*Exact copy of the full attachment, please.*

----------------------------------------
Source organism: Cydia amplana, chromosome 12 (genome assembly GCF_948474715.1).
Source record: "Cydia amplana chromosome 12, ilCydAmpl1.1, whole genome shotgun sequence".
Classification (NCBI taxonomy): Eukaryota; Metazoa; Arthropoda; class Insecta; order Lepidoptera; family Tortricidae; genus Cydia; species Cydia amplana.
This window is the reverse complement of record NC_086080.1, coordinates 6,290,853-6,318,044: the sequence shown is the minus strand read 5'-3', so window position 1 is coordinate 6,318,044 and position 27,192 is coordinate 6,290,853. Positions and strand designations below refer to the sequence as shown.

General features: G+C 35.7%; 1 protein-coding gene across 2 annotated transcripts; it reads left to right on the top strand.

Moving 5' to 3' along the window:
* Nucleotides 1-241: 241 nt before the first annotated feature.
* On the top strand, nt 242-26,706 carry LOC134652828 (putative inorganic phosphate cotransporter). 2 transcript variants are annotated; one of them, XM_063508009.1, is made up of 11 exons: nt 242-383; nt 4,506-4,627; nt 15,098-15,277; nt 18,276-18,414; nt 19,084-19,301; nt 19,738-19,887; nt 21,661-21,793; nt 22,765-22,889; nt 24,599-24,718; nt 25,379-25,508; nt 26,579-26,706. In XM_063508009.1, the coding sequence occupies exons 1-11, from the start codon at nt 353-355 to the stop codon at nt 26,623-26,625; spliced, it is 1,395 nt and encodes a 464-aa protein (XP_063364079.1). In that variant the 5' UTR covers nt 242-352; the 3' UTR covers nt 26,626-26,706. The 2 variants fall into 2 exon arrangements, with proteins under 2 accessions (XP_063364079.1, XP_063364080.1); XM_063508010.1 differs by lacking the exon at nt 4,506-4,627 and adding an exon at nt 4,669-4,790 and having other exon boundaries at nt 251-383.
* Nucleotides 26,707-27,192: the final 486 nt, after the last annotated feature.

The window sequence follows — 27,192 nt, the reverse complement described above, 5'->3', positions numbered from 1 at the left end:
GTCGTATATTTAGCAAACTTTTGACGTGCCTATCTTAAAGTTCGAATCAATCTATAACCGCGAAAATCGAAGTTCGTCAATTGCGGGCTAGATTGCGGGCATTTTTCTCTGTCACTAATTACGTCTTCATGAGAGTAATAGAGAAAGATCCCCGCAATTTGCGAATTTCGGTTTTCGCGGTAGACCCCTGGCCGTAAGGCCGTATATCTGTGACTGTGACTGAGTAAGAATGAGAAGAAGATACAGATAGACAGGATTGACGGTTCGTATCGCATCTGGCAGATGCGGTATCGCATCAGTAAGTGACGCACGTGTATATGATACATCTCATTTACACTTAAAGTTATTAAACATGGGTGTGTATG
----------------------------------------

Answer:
Source organism: Cydia amplana, chromosome 12 (genome assembly GCF_948474715.1).
Source record: "Cydia amplana chromosome 12, ilCydAmpl1.1, whole genome shotgun sequence".
Classification (NCBI taxonomy): Eukaryota; Metazoa; Arthropoda; class Insecta; order Lepidoptera; family Tortricidae; genus Cydia; species Cydia amplana.
This window is the reverse complement of record NC_086080.1, coordinates 6,290,853-6,318,044: the sequence shown is the minus strand read 5'-3', so window position 1 is coordinate 6,318,044 and position 27,192 is coordinate 6,290,853. Positions and strand designations below refer to the sequence as shown.

General features: G+C 35.7%; 1 protein-coding gene across 2 annotated transcripts; it reads left to right on the top strand.

Moving 5' to 3' along the window:
* Nucleotides 1-241: 241 nt before the first annotated feature.
* On the top strand, nt 242-26,706 carry LOC134652828 (putative inorganic phosphate cotransporter). 2 transcript variants are annotated; one of them, XM_063508009.1, is made up of 11 exons: nt 242-383; nt 4,506-4,627; nt 15,098-15,277; nt 18,276-18,414; nt 19,084-19,301; nt 19,738-19,887; nt 21,661-21,793; nt 22,765-22,889; nt 24,599-24,718; nt 25,379-25,508; nt 26,579-26,706. In XM_063508009.1, the coding sequence occupies exons 1-11, from the start codon at nt 353-355 to the stop codon at nt 26,623-26,625; spliced, it is 1,395 nt and encodes a 464-aa protein (XP_063364079.1). In that variant the 5' UTR covers nt 242-352; the 3' UTR covers nt 26,626-26,706. The 2 variants fall into 2 exon arrangements, with proteins under 2 accessions (XP_063364079.1, XP_063364080.1); XM_063508010.1 differs by lacking the exon at nt 4,506-4,627 and adding an exon at nt 4,669-4,790 and having other exon boundaries at nt 251-383.
* Nucleotides 26,707-27,192: the final 486 nt, after the last annotated feature.

The window sequence follows — 27,192 nt, the reverse complement described above, 5'->3', positions numbered from 1 at the left end:
GTCGTATATTTAGCAAACTTTTGACGTGCCTATCTTAAAGTTCGAATCAATCTATAACCGCGAAAATCGAAGTTCGTCAATTGCGGGCTAGATTGCGGGCATTTTTCTCTGTCACTAATTACGTCTTCATGAGAGTAATAGAGAAAGATCCCCGCAATTTGCGAATTTCGGTTTTCGCGGTAGACCCCTGGCCGTAAGGCCGTATATCTGTGACTGTGACTGAGTAAGAATGAGAAGAAGATACAGATAGACAGGATTGACGGTTCGTATCGCATCTGGCAGATGCGGTATCGCATCAGTAAGTGACGCACGTGTATATGATACATCTCATTTACACTTAAAGTTATTAAACATGGGTGTGTATG